THE building of a record-breaking ship was captured on camera from beginning to end in the years following World War Two – as these stunning Echo photos show.
The 23,000-ton tanker Hoegh Arrow, built by Laings for Norwegian firm Leif Hoegh & Co, was Sunderland’s largest vessel ever when she was launched on July 19, 1950.
“Thousands of Wearsiders turned out to watch the launch,” reported the Echo.
“When the ship slid gracefully down the launching ways, cheers rang out through the crowd.
“Some 5,000 people were actually in the Messrs Laing shipyard for the launch, including 1,000 workers – many of whom had worked on the vessel over the years.
“But spectators standing at Low Quay, opposite the yard, were told to leave by police, who feared a dangerously large wash could occur when the ship entered the water.”
Work on the Hoegh Arrow – the first of two vessels built by Laings for Oslo-based Leif Hoegh & Co – is believed to have started in 1948, just three years after war ended.
A major portion of the 600ft vessel had to be expertly welded and, as each stage was completed, so an Echo photographer was on hand to capture all the details.
“But the launch of the Hoegh Arrow was not the end of her relationship with the shipyards of Sunderland,” said Susan Swinney, photographic archivist for the Echo.
“Indeed, Arrow was back again in September 1950 for fitting out – passing under Wearmouth Bridge with only a few feet to spare on her way to Palmer’s Hill Quay.”
Hundreds of sight-seers lined both sides of the bridge as officials from the River Wear Commissioners moved seven buoys to allow a clear passage for the ship.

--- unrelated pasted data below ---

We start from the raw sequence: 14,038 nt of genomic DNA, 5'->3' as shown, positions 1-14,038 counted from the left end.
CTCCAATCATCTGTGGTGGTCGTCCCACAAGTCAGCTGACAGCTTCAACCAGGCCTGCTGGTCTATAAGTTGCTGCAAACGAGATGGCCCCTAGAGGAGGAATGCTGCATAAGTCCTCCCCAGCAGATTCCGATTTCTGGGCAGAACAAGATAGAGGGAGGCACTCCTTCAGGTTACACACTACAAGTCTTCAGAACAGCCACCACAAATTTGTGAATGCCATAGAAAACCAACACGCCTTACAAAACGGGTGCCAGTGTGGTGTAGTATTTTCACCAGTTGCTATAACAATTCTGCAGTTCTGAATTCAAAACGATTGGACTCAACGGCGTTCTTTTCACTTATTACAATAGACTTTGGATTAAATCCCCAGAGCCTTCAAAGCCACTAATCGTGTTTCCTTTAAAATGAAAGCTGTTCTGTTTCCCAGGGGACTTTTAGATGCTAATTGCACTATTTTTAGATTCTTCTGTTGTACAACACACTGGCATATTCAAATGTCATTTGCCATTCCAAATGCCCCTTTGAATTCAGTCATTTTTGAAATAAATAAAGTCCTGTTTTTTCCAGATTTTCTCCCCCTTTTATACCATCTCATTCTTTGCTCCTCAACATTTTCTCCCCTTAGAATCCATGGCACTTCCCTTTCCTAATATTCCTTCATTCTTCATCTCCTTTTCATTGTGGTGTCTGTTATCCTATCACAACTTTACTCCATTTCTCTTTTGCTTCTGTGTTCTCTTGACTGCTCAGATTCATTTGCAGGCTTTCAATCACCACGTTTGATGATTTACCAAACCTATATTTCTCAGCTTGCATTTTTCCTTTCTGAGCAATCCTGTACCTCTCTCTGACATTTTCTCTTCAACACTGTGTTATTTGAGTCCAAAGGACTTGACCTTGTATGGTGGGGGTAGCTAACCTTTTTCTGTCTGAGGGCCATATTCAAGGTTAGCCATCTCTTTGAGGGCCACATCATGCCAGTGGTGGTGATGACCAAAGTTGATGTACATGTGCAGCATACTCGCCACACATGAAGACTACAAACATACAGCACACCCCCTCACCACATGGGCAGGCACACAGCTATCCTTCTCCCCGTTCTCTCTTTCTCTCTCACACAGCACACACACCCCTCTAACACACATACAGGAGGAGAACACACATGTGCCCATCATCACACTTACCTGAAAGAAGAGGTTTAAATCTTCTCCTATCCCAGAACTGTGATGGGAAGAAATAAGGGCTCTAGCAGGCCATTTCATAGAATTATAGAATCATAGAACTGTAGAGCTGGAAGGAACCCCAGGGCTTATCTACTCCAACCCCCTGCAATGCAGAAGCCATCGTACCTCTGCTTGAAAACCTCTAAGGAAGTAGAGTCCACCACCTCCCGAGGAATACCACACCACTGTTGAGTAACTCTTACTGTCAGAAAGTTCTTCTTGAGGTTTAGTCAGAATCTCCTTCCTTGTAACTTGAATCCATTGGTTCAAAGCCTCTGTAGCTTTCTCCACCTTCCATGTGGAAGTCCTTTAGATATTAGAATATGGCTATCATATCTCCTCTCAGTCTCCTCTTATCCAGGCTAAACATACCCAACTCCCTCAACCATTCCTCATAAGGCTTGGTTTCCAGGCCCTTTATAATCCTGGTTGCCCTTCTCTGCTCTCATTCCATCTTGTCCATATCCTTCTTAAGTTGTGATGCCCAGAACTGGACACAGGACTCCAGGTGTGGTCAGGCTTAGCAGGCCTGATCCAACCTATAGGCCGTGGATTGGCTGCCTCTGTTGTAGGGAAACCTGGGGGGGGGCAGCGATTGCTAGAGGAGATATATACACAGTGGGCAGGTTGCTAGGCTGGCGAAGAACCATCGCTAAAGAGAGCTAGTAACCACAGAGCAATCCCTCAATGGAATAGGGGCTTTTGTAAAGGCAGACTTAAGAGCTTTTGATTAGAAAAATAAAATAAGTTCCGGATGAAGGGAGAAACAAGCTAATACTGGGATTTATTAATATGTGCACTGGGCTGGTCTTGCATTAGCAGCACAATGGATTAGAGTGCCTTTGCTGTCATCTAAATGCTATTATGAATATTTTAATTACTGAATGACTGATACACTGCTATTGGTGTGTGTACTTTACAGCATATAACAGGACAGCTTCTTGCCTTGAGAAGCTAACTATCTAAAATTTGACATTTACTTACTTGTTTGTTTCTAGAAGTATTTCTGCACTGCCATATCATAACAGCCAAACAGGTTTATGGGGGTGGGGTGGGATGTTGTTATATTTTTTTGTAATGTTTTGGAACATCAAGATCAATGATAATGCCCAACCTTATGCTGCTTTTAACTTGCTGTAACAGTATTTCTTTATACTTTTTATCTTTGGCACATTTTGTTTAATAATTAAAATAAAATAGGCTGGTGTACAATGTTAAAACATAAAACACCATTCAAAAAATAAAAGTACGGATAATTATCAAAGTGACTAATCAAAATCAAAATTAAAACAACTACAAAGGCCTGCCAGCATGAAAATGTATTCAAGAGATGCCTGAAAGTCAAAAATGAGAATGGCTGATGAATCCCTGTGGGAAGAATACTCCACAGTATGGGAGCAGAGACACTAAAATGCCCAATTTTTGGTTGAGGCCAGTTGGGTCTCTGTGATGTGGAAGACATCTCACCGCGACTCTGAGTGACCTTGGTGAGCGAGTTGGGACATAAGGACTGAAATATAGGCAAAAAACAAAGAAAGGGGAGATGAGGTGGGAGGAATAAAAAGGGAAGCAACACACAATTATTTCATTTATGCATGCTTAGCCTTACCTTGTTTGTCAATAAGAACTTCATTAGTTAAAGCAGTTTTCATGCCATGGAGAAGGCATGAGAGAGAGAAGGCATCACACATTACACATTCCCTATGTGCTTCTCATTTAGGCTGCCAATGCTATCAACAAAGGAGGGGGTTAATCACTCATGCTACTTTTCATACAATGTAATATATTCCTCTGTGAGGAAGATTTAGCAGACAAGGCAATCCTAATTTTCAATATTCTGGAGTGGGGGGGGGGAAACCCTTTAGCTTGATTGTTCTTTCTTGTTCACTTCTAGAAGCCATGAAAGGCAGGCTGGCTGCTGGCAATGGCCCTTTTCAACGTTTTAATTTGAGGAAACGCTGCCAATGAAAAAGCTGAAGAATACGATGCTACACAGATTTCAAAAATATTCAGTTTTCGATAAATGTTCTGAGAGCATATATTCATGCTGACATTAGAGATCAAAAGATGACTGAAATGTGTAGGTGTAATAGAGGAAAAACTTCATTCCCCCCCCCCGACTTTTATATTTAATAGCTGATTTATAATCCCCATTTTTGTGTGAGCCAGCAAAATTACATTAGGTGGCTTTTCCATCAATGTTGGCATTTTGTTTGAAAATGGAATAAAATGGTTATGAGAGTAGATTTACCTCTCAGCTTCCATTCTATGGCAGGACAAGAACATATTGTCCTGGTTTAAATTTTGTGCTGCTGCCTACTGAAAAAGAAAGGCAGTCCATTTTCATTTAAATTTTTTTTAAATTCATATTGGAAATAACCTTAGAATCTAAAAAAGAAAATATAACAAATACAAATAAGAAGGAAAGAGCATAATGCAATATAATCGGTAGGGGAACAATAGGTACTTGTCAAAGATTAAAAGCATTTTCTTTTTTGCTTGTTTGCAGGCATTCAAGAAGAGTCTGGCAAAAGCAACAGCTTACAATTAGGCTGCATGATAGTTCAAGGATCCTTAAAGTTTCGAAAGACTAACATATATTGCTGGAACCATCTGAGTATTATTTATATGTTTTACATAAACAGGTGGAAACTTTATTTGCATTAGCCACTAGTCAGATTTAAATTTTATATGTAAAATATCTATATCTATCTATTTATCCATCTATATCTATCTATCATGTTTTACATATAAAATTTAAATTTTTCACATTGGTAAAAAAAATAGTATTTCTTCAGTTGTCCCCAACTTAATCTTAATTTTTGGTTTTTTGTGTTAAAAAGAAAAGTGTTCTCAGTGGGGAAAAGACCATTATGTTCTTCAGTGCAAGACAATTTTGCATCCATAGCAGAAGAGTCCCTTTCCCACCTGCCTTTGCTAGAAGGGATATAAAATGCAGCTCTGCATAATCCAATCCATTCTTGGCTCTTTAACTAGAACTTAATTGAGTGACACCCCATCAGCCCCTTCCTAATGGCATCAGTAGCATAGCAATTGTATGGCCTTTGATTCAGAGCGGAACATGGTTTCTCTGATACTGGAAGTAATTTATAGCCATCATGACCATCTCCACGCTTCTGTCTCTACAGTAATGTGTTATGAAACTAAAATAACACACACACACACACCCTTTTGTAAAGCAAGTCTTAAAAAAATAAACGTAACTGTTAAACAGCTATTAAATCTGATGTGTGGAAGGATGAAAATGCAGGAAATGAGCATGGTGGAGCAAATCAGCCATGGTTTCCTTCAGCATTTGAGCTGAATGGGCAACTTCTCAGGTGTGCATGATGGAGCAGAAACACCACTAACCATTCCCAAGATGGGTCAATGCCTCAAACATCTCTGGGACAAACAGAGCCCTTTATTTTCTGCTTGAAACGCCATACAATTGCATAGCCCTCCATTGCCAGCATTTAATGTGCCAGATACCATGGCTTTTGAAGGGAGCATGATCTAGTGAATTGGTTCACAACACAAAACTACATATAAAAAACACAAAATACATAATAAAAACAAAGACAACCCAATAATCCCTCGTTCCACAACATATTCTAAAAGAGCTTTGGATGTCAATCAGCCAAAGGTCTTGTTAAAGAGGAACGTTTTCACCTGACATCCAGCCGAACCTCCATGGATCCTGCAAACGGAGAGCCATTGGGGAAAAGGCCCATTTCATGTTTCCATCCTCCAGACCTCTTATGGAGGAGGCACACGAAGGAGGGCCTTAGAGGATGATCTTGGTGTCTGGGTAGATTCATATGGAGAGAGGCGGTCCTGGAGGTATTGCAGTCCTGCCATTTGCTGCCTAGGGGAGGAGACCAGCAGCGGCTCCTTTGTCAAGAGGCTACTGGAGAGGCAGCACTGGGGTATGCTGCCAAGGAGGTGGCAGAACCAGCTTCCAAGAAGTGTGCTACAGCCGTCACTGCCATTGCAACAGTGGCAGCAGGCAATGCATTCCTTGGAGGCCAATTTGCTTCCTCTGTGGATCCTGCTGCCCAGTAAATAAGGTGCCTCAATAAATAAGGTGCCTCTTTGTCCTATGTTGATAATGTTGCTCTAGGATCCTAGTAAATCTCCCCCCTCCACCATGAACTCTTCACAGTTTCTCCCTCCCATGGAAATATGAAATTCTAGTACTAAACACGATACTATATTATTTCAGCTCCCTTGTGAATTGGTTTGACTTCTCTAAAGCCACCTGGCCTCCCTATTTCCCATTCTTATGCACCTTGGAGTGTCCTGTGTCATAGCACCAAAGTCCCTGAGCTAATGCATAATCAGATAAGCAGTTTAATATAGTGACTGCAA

The whole operation took less than an hour to carry out, with foyboatmen George Watson, Harry Rush, Charles and George Dodds taking charge of mooring Arrow.
Pilot George Gibbins, who oversaw the operation, said: “Thanks to the splendid co-operation of the four tugs, and of the Commissioners, the journey passed without a hitch.
“It was the biggest job I’ve undertaken since I became a pilot 11 years ago. I was on the bridge of Arrow when she launched, and I’ll be in charge when she sails on trials.”
Following her fitting out at Palmer’s Quay – which included installing a Doxford and Sons six-cyliner engine – Arrow worked as a fuel tanker for Hoegh & Co until 1963. She was then sold to Panama firm St Paul Nav Ltd, being renamed St Matthew, and sold again in 1967 to another Panamanian company and renamed Oriental Trader.
“It was very rare for the Echo to take photos of ships all the way through the building process. I expect it was because Arrow was known as a record-breaker,” said Susan. “Her weight of 23,000-tons easily exceeded that of Laing-built British Reliance, which had previously held the record of the largest Wear-built vessel at 16,000 tons.”
l Copies of these photos can be purchased from the Echo. Contact 501 7152 for further details.